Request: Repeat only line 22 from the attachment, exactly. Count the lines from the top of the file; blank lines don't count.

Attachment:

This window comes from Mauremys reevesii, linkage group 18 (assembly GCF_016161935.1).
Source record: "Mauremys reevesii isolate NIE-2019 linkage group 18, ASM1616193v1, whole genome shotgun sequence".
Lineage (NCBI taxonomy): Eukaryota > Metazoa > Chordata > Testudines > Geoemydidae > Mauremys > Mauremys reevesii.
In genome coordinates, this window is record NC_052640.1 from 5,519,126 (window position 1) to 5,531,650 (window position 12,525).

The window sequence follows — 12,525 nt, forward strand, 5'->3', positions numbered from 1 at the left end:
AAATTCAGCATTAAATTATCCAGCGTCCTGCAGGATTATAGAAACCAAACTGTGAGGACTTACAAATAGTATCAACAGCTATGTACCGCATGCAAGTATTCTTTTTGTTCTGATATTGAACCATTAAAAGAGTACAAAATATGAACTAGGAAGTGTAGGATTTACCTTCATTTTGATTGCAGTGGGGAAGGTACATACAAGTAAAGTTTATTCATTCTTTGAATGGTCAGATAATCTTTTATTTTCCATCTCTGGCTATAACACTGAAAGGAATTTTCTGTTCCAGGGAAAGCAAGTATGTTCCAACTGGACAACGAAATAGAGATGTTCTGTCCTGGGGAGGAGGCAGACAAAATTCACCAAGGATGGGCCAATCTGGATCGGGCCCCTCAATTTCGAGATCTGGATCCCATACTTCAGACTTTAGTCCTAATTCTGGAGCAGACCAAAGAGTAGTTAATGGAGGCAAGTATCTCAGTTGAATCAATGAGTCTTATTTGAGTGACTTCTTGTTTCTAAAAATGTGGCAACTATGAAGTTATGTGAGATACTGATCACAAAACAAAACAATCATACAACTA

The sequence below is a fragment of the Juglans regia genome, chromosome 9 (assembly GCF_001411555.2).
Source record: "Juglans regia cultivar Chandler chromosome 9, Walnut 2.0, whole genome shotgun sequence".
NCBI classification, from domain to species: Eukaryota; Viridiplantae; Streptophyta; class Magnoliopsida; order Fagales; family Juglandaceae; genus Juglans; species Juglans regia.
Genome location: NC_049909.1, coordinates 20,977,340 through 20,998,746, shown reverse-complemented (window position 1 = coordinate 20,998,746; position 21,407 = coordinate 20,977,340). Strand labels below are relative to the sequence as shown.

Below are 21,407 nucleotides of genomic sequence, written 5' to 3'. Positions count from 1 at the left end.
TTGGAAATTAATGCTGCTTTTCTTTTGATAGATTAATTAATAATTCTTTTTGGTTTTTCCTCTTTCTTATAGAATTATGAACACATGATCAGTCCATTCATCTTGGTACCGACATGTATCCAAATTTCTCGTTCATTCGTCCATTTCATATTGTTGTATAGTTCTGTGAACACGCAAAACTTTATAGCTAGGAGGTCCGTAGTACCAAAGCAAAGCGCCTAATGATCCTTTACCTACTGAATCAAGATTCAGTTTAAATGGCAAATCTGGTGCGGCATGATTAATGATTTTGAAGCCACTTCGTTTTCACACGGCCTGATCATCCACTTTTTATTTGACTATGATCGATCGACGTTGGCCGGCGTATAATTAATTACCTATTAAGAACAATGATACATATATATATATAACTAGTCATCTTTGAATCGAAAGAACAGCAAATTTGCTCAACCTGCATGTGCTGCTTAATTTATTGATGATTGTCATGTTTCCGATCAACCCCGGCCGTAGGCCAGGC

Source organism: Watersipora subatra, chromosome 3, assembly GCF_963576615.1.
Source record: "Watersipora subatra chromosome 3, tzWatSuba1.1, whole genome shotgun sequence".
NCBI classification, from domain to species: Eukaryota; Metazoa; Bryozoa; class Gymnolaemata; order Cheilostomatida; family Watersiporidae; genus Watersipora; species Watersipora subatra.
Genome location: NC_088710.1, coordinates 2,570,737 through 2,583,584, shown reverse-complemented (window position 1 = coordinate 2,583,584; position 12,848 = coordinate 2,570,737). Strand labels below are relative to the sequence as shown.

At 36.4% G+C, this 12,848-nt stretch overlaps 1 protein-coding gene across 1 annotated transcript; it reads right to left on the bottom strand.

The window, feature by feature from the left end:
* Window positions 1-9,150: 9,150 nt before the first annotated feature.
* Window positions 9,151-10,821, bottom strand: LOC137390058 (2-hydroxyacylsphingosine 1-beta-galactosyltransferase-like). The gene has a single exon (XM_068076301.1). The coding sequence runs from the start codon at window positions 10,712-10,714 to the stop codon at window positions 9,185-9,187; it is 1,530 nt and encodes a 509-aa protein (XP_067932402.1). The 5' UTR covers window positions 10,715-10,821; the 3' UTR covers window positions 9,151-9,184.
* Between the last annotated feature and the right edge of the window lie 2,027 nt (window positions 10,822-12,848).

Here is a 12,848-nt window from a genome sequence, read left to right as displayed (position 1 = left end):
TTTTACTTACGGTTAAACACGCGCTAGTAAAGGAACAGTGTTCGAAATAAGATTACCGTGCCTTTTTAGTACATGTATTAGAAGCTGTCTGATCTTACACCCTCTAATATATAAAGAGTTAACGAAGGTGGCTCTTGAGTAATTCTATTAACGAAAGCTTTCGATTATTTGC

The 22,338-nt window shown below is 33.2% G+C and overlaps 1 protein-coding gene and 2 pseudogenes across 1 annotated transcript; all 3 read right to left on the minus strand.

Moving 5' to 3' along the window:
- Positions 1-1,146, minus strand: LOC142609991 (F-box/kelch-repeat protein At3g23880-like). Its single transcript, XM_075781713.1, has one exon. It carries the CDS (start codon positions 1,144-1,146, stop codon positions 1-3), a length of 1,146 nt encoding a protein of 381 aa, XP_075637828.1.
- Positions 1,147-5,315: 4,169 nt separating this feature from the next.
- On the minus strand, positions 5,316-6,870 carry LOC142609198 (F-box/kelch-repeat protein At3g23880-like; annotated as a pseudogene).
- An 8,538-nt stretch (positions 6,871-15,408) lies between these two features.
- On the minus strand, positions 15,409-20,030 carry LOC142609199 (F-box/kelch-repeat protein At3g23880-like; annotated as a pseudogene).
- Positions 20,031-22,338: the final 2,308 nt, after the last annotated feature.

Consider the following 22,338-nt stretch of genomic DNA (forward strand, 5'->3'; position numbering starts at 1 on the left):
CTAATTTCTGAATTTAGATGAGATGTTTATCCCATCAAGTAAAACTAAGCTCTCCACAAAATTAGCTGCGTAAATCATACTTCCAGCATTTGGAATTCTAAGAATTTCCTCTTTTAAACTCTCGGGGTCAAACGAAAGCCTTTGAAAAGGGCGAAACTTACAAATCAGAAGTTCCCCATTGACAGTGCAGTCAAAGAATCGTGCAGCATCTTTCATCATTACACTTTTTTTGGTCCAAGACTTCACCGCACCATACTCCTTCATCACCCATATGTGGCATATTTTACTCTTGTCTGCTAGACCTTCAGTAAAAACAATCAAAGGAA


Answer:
Here is a 12,848-nt window from a genome sequence, read left to right as displayed (position 1 = left end):